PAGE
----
As this was totally unexpected the airline had run of its stock of food and drink. There were only a few packets of food left. The crew very judiciously decided that these would be distributed to the old, infirm, expecting mothers and children. As Trilocahn was one of the senior most in the plane a packet was given to him.  He did not have the heart to eat it alone so he shared it with Varun, who initially made lame objections, but later, was thankful , as he had started feeling hungry.

The remaining passengers were not that lucky and had to tolerate their thirst and hunger, even though, for some it was beginning to get intolerable.

The lack of food and water , though was not the uppermost thought in the minds of the people. The burning question in their mind was, once they land at Amsterdam, what was going to happen to them? Where will they be housed? Will the airlines give them a hotel? Most airlines provided hotel accommodations provided in  such situations where it was because of lapse on the part of the airlines or it was due to unavoidable travel  delay. In this case it was neither.

Very soon they would find out and the outcome would not be very pleasant one.

Maybe because of the turmoil they were going through or maybe  because the pilots were in a rush to take a break as soon as possible it seemed they covered the distance to Amsterdam quite fast. The Captain came on air and announced that they would be landing in about an hour.

When at last the plane landed, there were no happy faces, but many had a racing heart. Already the airport authorities had arranged for a few personnel to meet and shepherd them to a designated area in the terminal.  One they had settled in, an elderly lady airport official,  stood in front of the group and began to address them.

She spoke in a kind of a drab monotone as if afraid that if she displayed any trace of emotion she would break down and would be unable to continue any further. The summary of what she said was like this: Europe, like most of the world, was in a lock down. All countries of the world were imposing a ban on people entering their borders. And local and provincial governments had in an effort to contain the virus  imposed lock downs whereby all non essential business was closed and shuttered for at least 14 days. Hotels were closed and were not accepting any new guests.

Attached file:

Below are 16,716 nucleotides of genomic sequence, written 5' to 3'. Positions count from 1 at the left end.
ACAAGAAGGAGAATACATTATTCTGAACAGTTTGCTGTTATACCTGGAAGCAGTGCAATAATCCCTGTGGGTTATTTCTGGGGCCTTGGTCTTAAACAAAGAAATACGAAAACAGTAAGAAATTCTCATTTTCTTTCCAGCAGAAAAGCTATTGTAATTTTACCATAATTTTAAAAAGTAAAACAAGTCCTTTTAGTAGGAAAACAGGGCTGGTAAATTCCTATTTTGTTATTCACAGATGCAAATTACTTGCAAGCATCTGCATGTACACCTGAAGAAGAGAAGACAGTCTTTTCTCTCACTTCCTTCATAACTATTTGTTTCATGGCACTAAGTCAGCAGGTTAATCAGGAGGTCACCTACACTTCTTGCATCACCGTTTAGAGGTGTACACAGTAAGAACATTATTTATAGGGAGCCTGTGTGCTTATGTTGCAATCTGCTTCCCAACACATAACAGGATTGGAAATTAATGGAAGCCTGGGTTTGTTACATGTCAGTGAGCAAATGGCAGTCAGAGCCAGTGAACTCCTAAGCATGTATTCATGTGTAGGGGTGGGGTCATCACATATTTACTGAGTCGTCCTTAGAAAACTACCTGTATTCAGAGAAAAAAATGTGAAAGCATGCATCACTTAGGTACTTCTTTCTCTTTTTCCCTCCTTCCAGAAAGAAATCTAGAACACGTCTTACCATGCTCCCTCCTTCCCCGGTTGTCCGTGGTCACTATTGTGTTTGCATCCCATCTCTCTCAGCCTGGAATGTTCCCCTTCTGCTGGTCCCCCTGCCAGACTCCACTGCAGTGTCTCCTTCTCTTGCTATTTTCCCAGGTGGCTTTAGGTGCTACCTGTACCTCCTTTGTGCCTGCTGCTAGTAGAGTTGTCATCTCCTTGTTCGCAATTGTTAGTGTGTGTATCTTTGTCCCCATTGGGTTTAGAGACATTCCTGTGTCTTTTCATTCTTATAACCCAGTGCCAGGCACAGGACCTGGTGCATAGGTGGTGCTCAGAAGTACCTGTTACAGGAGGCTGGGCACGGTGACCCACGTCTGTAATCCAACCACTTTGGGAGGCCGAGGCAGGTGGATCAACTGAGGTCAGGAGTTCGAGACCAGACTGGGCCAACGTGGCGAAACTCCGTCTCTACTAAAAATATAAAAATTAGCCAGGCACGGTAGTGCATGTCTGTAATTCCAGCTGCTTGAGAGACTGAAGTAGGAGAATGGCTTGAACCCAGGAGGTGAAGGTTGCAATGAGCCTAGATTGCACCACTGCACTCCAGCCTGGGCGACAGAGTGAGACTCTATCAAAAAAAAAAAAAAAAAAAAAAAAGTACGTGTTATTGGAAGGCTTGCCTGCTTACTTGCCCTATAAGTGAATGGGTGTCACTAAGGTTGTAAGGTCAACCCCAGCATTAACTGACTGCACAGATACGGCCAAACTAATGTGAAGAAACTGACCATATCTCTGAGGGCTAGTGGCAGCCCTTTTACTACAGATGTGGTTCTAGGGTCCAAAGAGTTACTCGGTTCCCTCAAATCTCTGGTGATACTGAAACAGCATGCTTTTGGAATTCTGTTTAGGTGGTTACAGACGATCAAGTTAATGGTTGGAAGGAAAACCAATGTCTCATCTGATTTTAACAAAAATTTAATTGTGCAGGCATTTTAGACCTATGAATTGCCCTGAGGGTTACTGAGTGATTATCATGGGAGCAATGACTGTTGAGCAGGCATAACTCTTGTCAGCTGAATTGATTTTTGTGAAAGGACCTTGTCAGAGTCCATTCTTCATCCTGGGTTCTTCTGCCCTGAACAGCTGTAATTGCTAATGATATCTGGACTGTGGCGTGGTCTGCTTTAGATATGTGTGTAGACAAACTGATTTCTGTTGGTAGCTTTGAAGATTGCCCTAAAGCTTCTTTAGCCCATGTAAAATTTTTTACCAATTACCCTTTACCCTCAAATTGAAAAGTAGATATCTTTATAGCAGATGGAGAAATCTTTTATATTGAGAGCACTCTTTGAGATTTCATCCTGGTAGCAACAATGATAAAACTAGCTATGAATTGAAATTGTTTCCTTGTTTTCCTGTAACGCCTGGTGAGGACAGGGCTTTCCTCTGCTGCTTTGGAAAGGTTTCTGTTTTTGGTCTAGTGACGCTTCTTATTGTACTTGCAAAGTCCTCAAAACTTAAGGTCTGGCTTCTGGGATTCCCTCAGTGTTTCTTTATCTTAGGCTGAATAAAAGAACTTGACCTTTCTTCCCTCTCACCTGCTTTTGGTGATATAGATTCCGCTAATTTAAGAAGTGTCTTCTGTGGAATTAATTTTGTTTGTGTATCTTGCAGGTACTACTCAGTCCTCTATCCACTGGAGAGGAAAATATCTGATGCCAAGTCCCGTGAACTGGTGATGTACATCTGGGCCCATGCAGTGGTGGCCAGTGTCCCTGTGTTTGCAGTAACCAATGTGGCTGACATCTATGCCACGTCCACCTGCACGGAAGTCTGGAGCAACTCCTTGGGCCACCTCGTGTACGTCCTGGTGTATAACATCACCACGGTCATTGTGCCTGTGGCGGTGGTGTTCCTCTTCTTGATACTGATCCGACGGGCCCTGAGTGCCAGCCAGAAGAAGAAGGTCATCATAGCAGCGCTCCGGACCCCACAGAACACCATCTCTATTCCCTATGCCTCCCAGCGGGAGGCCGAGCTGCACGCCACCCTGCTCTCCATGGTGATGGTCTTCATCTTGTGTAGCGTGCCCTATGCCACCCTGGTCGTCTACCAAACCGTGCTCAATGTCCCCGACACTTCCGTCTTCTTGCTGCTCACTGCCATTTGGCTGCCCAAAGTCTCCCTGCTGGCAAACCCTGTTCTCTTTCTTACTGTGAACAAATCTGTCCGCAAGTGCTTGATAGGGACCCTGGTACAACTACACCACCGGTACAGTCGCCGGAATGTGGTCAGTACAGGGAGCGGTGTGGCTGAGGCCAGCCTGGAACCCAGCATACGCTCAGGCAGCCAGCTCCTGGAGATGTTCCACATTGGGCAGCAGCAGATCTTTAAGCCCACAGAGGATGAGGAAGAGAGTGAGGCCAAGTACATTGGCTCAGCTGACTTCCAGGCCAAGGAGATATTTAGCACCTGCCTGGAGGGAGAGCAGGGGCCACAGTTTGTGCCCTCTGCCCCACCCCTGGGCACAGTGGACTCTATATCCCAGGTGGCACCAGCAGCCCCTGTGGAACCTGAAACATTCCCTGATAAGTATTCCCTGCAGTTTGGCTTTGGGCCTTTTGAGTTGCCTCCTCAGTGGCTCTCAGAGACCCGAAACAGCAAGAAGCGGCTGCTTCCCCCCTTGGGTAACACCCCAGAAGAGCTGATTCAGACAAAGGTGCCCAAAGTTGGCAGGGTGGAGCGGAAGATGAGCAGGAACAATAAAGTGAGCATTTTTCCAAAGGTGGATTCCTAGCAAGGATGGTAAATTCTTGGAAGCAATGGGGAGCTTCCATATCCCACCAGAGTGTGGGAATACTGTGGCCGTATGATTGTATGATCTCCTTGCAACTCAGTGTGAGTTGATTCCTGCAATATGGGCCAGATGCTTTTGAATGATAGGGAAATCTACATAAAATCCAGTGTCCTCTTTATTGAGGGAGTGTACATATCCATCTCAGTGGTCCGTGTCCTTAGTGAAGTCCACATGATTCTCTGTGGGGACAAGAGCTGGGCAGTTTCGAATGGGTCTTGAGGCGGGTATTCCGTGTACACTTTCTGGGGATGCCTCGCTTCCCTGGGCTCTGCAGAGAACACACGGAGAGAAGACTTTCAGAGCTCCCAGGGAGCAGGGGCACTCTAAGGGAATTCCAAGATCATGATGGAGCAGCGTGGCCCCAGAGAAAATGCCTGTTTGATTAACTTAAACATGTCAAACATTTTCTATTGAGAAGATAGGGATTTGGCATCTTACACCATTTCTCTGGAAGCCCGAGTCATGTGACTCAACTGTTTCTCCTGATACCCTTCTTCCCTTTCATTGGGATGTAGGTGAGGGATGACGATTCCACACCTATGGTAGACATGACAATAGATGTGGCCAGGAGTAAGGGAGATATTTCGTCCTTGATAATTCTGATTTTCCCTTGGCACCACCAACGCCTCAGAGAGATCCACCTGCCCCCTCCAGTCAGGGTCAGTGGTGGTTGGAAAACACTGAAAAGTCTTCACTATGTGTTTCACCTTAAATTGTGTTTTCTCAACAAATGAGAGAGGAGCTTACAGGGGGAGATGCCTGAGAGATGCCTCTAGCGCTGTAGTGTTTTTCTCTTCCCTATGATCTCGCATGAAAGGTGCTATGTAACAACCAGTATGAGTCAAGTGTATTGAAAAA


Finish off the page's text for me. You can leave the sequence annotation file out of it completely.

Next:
As the lady spoke a sense of doom descended down on the group. There was a pin drop silence. The normally bustling , busy airport was uncharacteristically quiet and the only people that could be seen were this group and a few airport staff.

Trilochan,  felt like he was  being pushed gradually into a dark bottomless abyss. Oh Wahe Guru did you have to test me like this? On top of being without his insulin he was now being forced into spending, God knows how many days and nights in the waiting area of the terminal without food or succour. How would he survive?

Varun and Gitanjali also were thinking along similar lines. Gitanjali was in serious pain. Something was happening to her  and her unborn  baby and instead of being taken care of  by medics, the prospect of spending days and nights in the uncomforting and risky place of  a waiting area of an airport terminal comprised ofa collection of chairs  and sofas was fast turning into a reality.

A smartly dressed young man, a yuppie, became agitated and impatient. He interrupted the lady who with the sudden interruption was shocked and was at her wits end. Obviously she was doing this job not for long and was still a novice and as such was not exposed to rabid disruption like this. She blushed, stuttered and looked around for help, but no assistance was forthcoming from any source.

The man was wanting to know , “ so the airlines is going to wash its hands off the whole thing and let us rot here? Do you have any plans for providing us with accommodations?”. His voice echoed through the empty terminal. Other passengers, emboldened by the breach were joining their voices of dissent.

The lady who was on the verge of tears said candidly, “ Look Sirs! I am sorry ! I am just doing my job! I am telling what I have been told to convey to you!”